Local marijuana dispensary dispute

By Hawkeye Staff

Two men from Mountlake Terrace are now threatening to sue the city after their request for a business license to open a medical marijuana dispensary was rejected.

Todd Madison and Aaron Panagos have both been using marijuana in the place of painkillers, which they claim never worked for them, for years. After running a business out of their homes for almost a year now, the two decided to open up a public for-profit dispensary.

In September, they applied for a business license to open a Botanical Urban Dispensary Service (BUDS) in Mountlake Terrace. But in early October, Madison received a letter from the city, denying the business license request. A later appeal to the rejection was also denied. Now the two men are threatening to sue the city if they are not allowed to open their medical dispensary.

Madison and Panagos’ business license request has crossed into some unprecedented territory- Although Initivatve 692, which was passed in 1998, legalized medical marijuana in the state of Washington and gave physicians the right to recommend medical marijuana to their patients, federal laws make the sale or possession of marijuana as a whole illegal.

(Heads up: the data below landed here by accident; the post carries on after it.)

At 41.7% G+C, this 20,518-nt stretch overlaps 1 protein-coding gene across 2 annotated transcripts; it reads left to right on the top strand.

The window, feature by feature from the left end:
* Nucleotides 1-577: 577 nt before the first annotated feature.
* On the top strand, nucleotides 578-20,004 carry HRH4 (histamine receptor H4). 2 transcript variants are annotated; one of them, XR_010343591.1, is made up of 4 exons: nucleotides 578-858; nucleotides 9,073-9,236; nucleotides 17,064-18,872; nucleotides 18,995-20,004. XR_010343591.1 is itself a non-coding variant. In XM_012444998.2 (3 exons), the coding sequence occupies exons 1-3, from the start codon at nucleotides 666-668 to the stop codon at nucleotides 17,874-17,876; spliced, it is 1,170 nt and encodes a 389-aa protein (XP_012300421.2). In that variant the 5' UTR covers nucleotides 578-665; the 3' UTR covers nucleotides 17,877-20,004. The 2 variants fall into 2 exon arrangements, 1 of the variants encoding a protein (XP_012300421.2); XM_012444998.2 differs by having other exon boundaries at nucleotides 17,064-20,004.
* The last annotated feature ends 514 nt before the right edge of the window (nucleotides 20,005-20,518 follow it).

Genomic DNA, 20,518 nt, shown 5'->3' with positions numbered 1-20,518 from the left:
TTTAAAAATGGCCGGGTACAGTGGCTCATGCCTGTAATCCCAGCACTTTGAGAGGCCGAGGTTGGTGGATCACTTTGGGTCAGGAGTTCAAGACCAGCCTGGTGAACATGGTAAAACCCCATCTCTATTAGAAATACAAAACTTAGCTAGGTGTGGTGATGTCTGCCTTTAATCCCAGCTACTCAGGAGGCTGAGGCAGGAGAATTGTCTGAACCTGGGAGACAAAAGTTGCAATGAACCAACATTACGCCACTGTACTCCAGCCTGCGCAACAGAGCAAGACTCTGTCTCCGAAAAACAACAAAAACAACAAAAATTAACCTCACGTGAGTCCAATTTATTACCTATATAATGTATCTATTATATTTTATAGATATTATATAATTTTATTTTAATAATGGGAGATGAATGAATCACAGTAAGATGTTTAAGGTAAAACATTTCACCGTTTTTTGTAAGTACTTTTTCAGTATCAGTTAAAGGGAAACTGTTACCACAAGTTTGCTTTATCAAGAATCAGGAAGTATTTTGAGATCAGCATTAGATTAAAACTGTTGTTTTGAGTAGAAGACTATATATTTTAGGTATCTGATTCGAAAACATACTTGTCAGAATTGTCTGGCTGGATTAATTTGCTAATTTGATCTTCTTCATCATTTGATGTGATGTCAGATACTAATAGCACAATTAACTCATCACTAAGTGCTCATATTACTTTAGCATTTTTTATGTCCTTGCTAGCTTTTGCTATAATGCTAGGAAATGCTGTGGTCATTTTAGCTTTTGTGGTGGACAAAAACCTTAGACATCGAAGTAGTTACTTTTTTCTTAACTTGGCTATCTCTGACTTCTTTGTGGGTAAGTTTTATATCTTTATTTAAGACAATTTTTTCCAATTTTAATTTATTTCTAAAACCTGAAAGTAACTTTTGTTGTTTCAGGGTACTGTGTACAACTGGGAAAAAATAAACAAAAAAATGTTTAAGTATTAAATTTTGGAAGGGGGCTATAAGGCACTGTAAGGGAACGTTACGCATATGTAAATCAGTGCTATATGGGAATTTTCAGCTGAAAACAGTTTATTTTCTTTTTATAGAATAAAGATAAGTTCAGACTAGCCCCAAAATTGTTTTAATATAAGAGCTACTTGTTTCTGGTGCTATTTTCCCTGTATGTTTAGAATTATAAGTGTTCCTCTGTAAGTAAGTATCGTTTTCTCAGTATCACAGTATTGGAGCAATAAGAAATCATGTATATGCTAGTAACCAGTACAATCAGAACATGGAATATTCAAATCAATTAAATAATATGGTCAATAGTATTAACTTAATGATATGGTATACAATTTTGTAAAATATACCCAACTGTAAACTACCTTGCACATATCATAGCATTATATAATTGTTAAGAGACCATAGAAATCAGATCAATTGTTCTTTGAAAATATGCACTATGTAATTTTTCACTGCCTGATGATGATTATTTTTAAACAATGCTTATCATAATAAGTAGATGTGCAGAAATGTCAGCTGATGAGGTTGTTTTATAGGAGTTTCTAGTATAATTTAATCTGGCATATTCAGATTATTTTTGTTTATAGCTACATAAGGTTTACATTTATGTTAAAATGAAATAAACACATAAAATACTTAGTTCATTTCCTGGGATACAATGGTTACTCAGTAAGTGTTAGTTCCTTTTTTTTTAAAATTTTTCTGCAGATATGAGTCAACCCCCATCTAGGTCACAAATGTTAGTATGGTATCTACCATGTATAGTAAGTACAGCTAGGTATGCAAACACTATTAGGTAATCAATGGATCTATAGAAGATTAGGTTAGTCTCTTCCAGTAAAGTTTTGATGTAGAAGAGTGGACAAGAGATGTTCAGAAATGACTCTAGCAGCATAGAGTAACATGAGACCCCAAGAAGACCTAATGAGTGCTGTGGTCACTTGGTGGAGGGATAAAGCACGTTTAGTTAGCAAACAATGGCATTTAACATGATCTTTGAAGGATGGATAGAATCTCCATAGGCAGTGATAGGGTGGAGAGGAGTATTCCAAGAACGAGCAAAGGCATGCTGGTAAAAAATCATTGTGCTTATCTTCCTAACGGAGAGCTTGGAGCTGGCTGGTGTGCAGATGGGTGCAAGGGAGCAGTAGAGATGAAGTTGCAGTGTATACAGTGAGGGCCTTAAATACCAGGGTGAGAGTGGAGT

These two contradicting laws make a decision much more difficult to justify.

Stated in a letter addressed to Madison, “the sale of marijuana through a medical marijuana dispensary is not allowed as an outright permitted use or as a conditional use in any land-use zone within the City of Mountlake Terrace.” Under another city ordinance, the possession of marijuana is prohibited. The selling of this drug also violates the Washington State Uniformed Controlled Substances Act.

But in 1998, voters passed Initiative 692, known as the Washington State Medical Marijuana Act. This law allows physicians to provide a 60-day supply of marijuana to patients with conditions including glaucoma, AIDS, cancer, chronic pain and nausea. The Washington Administrative Code also specified that patients can possess a supply of 24 ounces of marijuana, or allows the patient to grow up to 15 plants. None of these laws “authorize or provide for a storefront dispensary delivery system for medical marijuana.”

“The two letters were the only action that has been taken,” Scott Hugill said, the Assistant City Manager, who was the head of this matter.

Madison and Panagos’ threat to sue is still up in the air.